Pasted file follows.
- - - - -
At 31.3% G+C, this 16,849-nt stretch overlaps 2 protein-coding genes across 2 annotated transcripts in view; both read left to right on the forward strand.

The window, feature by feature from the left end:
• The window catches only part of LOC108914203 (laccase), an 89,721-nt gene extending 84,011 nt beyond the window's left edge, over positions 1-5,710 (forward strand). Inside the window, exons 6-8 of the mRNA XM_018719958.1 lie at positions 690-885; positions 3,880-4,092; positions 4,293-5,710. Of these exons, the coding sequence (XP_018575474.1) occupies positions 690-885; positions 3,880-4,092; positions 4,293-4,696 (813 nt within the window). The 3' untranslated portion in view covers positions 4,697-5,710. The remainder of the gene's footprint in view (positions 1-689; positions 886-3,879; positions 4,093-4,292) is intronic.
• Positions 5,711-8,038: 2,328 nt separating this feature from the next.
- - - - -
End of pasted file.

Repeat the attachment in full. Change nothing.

At 31.3% G+C, this 16,849-nt stretch overlaps 2 protein-coding genes across 2 annotated transcripts in view; both read left to right on the forward strand.

The window, feature by feature from the left end:
• The window catches only part of LOC108914203 (laccase), an 89,721-nt gene extending 84,011 nt beyond the window's left edge, over positions 1-5,710 (forward strand). Inside the window, exons 6-8 of the mRNA XM_018719958.1 lie at positions 690-885; positions 3,880-4,092; positions 4,293-5,710. Of these exons, the coding sequence (XP_018575474.1) occupies positions 690-885; positions 3,880-4,092; positions 4,293-4,696 (813 nt within the window). The 3' untranslated portion in view covers positions 4,697-5,710. The remainder of the gene's footprint in view (positions 1-689; positions 886-3,879; positions 4,093-4,292) is intronic.
• Positions 5,711-8,038: 2,328 nt separating this feature from the next.